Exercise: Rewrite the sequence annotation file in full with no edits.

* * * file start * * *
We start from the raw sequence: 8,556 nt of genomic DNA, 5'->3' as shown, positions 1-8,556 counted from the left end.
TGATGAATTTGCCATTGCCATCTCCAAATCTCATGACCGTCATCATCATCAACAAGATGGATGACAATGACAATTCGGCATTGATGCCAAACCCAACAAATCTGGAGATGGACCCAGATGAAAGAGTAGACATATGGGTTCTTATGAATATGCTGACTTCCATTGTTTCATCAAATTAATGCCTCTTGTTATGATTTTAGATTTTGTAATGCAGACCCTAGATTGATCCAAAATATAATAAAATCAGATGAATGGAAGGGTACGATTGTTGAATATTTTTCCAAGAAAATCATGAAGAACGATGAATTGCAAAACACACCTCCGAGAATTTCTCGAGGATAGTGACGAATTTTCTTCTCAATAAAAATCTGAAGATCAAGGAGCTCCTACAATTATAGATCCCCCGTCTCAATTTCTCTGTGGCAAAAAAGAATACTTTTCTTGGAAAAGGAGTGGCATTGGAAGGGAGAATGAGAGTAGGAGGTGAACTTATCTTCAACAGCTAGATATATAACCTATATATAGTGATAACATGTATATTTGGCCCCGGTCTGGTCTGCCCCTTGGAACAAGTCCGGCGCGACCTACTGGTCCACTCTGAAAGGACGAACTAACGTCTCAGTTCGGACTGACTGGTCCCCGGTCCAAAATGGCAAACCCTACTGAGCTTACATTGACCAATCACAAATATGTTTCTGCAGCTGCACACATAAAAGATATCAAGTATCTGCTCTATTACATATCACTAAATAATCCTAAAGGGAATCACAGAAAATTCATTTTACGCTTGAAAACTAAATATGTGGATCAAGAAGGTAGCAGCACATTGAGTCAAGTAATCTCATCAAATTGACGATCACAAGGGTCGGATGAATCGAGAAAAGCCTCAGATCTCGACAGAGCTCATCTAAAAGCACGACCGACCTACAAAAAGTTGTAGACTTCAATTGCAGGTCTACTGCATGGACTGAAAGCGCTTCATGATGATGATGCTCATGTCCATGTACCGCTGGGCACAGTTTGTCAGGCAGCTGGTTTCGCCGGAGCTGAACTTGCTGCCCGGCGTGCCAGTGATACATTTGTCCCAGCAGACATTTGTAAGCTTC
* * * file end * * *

We start from the raw sequence: 8,556 nt of genomic DNA, 5'->3' as shown, positions 1-8,556 counted from the left end.
TGATGAATTTGCCATTGCCATCTCCAAATCTCATGACCGTCATCATCATCAACAAGATGGATGACAATGACAATTCGGCATTGATGCCAAACCCAACAAATCTGGAGATGGACCCAGATGAAAGAGTAGACATATGGGTTCTTATGAATATGCTGACTTCCATTGTTTCATCAAATTAATGCCTCTTGTTATGATTTTAGATTTTGTAATGCAGACCCTAGATTGATCCAAAATATAATAAAATCAGATGAATGGAAGGGTACGATTGTTGAATATTTTTCCAAGAAAATCATGAAGAACGATGAATTGCAAAACACACCTCCGAGAATTTCTCGAGGATAGTGACGAATTTTCTTCTCAATAAAAATCTGAAGATCAAGGAGCTCCTACAATTATAGATCCCCCGTCTCAATTTCTCTGTGGCAAAAAAGAATACTTTTCTTGGAAAAGGAGTGGCATTGGAAGGGAGAATGAGAGTAGGAGGTGAACTTATCTTCAACAGCTAGATATATAACCTATATATAGTGATAACATGTATATTTGGCCCCGGTCTGGTCTGCCCCTTGGAACAAGTCCGGCGCGACCTACTGGTCCACTCTGAAAGGACGAACTAACGTCTCAGTTCGGACTGACTGGTCCCCGGTCCAAAATGGCAAACCCTACTGAGCTTACATTGACCAATCACAAATATGTTTCTGCAGCTGCACACATAAAAGATATCAAGTATCTGCTCTATTACATATCACTAAATAATCCTAAAGGGAATCACAGAAAATTCATTTTACGCTTGAAAACTAAATATGTGGATCAAGAAGGTAGCAGCACATTGAGTCAAGTAATCTCATCAAATTGACGATCACAAGGGTCGGATGAATCGAGAAAAGCCTCAGATCTCGACAGAGCTCATCTAAAAGCACGACCGACCTACAAAAAGTTGTAGACTTCAATTGCAGGTCTACTGCATGGACTGAAAGCGCTTCATGATGATGATGCTCATGTCCATGTACCGCTGGGCACAGTTTGTCAGGCAGCTGGTTTCGCCGGAGCTGAACTTGCTGCCCGGCGTGCCAGTGATACATTTGTCCCAGCAGACATTTGTAAGCTTC